'a fascinating kaleidoscope.'  Chronicle ★★★★★

"Commissioned as part of 14-18 Now and a series of works connecting people with the First World War, this ambitious new work by Artist/Filmmaker Esther Johnson explores the legacy of the Somme through the prism of a single city – Sunderland. Originally premiered at the Sunderland Empire Theatre on July 10th, 2016 with a live score performed by Royal Northern Sinfonia, The Cornshed Sisters, Warm Digits and Mercury-nominated Field Music, Asunder uses archive and contemporary footage to collage the stories of people from Tyneside and Wearside to uncover just what life was like on the Western Front and Home Front – from the men who fought in the fields, to those who stayed behind to work in the region's shipyards and munitions factories.

Produced by Johnson and writer and musician Bob Stanley, the film, eloquently narrated by Kate Adie with actor Alun Armstrong as the voice of The Sunderland Daily Echo and Shipping Gazette, offers a timely look at the barbarity of war and the real cost in human lives of conflict. One of the most remarkable images in the film is the destruction of a naval ship, an image passed by censors at the time. The speed of its destruction is chilling. All lives were lost. Equally disturbing is the treatment metered out to conscientious objectors, shot at dawn without ceremony. As a counter-balance, Johnson interweaves footage of young soldiers horsing around as they carry out their non-battle duties, illuminating the fact that joy and tragedy exist cheek by jowl, even, or especially in the most adverse situations.

Restoring a sense of civic pride to a region that has in recent years suffered terrible economic hardship, Asunder is an inherently political work that shines its light across issues of gender as well as those of class. The film teases out a number of stories of incredible relevance today, including the role of women and the discrimination they faced once the war ended. Popular during the conflict, women’s football was subsequently banned from FA affiliated grounds, in part explaining why women have struggled for so long to gain any purchase in an inherently patriarchal society. It’s one of many telling points in an intelligent, enthralling and prescient work that assiduously connects past and present."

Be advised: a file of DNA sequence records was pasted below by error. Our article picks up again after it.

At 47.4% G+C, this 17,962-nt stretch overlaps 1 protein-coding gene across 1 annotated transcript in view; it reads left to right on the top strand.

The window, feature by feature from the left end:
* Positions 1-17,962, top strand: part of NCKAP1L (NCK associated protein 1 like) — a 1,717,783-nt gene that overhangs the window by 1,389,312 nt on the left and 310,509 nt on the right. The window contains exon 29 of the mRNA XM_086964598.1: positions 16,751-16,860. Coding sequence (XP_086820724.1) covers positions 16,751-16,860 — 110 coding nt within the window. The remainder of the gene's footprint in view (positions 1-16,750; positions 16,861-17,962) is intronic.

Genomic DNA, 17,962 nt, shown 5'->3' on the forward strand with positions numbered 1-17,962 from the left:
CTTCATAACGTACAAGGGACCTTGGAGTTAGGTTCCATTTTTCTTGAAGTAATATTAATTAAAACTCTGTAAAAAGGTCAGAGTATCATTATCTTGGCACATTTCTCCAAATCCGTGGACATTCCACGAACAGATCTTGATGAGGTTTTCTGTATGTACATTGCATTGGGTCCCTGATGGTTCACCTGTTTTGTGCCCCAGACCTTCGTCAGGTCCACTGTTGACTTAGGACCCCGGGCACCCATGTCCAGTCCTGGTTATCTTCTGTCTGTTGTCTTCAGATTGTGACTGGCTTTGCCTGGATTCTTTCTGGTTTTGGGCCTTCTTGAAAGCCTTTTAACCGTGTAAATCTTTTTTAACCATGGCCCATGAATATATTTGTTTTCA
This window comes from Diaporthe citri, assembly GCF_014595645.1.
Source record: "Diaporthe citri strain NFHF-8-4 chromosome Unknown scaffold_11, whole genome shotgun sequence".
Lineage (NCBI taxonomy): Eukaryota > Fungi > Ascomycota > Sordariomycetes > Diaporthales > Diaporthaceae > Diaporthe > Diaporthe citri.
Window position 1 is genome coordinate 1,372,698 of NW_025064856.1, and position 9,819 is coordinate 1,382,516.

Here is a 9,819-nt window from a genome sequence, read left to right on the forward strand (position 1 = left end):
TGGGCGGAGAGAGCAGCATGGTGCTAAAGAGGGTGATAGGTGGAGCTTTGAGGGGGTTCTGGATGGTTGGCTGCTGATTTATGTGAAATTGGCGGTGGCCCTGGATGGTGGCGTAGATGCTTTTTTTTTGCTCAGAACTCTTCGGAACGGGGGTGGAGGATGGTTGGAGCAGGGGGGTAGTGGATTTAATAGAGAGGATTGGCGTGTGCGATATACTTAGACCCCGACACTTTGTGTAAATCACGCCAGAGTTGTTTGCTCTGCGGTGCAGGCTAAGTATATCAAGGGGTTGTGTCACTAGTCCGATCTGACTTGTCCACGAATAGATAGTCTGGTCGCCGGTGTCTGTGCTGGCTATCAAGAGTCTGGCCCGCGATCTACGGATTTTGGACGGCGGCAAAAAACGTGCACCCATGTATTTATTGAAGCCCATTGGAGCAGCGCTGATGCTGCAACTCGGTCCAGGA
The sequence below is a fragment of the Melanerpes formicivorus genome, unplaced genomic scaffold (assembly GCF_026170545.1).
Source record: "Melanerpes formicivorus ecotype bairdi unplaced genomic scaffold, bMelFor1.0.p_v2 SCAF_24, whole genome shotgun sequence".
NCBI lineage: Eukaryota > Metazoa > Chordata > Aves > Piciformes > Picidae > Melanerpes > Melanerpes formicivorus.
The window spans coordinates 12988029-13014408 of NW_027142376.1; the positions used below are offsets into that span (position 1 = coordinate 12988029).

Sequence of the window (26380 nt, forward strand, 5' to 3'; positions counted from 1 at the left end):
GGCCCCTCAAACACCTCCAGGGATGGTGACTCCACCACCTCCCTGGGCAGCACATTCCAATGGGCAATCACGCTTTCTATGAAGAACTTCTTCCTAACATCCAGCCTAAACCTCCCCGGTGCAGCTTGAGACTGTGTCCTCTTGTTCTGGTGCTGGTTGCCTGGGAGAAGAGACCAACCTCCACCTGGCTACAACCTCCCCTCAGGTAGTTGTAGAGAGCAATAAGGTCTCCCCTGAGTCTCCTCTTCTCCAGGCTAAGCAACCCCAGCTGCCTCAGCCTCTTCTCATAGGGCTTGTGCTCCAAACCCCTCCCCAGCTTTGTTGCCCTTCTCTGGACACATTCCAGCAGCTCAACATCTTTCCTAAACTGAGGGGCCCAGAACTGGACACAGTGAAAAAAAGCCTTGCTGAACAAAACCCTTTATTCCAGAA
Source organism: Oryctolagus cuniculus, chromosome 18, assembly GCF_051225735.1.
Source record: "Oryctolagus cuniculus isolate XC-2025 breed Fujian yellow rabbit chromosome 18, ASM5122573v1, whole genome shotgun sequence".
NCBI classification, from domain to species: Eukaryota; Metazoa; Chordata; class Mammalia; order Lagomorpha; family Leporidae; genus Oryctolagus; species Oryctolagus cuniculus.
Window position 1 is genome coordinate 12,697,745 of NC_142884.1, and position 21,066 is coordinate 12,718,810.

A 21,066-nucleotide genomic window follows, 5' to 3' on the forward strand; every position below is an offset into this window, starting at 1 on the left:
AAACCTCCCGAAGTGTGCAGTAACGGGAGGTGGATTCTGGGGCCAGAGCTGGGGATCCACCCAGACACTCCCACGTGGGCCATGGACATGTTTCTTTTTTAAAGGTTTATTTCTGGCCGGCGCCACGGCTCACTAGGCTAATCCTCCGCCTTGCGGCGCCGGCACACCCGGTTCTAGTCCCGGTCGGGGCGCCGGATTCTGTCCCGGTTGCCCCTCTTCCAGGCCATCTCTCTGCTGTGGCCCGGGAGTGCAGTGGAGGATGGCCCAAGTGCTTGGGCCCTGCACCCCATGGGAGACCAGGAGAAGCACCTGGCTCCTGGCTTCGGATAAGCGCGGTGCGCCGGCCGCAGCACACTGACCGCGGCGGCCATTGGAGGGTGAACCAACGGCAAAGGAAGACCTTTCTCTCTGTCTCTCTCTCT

– Jason Wood, Artistic Director Film, HOME, Manchester


"Esther Johnson’s Asunder is a unique and very special film. Instead of concentrating on military operations, the artist has researched and selected footage from the First World War to show how the lives of ordinary people of the North East were irrevocably affected by the conflict. Among many the delightful surprises of the film is the way that women performed in traditionally male domains, even playing football to huge crowds. The footage is expertly threaded together and is complemented by Bob Stanley’s evocative and poetic words that are beautifully voiced by Kate Adie. The world of the past is brought into the present though the original score by Field Music and Warm Digits consummately performed with the Royal Northern Sinfonia, and culminates with a kind of joyous pathos in a traditional folk song performed by The Cornshed Sisters. Asunder is a warm film about hard times that pays tribute to the people of Tyne and Wear who were so vital to the war effort, and also to a community spirit that overcame great adversity. It is a tribute to the human spirit."

– Helen de Witt, BFI London Film Festival


Morning Star

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Barbican Contemporary Music podcast



The Conversation February 2018

Viewfinder April 2018 No 110 · Learning on Screen


Premiere Reviews

'a fascinating kaleidoscope'
Chronicle ★★★★★

'Asunder casts its spell'
Sunderland Echo

'very special indeed'
Living North

‘Wonder Asunder ... had Living North in raptures’
Living North


Barbican Reviews

'revel[s] in alternative viewpoints'
Music OMH ★★★★⍟

'Absolutely extraordinary. Immersive, entrancing experience'
'I was very moved...still thinking about it'
'Beautiful film/live music'
'Absolutely class'